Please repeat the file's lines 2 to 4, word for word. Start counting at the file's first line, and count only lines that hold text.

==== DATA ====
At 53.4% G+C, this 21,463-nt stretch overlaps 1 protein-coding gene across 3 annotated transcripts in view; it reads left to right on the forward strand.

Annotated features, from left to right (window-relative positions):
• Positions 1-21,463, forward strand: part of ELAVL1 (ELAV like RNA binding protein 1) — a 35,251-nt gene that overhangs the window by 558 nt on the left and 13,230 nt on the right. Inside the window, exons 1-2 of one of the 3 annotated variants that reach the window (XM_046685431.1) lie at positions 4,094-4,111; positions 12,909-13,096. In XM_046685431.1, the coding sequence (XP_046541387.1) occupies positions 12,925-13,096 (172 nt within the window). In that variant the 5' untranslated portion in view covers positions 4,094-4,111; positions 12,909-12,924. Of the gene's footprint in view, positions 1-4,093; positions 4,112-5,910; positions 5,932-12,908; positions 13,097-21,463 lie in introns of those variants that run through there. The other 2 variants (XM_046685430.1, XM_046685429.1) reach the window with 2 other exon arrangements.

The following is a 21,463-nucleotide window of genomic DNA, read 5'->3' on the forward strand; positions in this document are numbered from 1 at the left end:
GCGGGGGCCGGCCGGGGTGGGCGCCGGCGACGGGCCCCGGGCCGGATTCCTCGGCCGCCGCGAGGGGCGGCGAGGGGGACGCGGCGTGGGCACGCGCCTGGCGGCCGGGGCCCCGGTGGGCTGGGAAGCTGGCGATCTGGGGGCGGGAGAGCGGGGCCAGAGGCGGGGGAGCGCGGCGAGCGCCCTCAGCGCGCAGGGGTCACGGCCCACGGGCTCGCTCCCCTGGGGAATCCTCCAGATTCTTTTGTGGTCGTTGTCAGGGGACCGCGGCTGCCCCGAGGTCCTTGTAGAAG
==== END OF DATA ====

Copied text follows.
Annotated features, from left to right (window-relative positions):
• Positions 1-21,463, forward strand: part of ELAVL1 (ELAV like RNA binding protein 1) — a 35,251-nt gene that overhangs the window by 558 nt on the left and 13,230 nt on the right. Inside the window, exons 1-2 of one of the 3 annotated variants that reach the window (XM_046685431.1) lie at positions 4,094-4,111; positions 12,909-13,096. In XM_046685431.1, the coding sequence (XP_046541387.1) occupies positions 12,925-13,096 (172 nt within the window). In that variant the 5' untranslated portion in view covers positions 4,094-4,111; positions 12,909-12,924. Of the gene's footprint in view, positions 1-4,093; positions 4,112-5,910; positions 5,932-12,908; positions 13,097-21,463 lie in introns of those variants that run through there. The other 2 variants (XM_046685430.1, XM_046685429.1) reach the window with 2 other exon arrangements.

The following is a 21,463-nucleotide window of genomic DNA, read 5'->3' on the forward strand; positions in this document are numbered from 1 at the left end: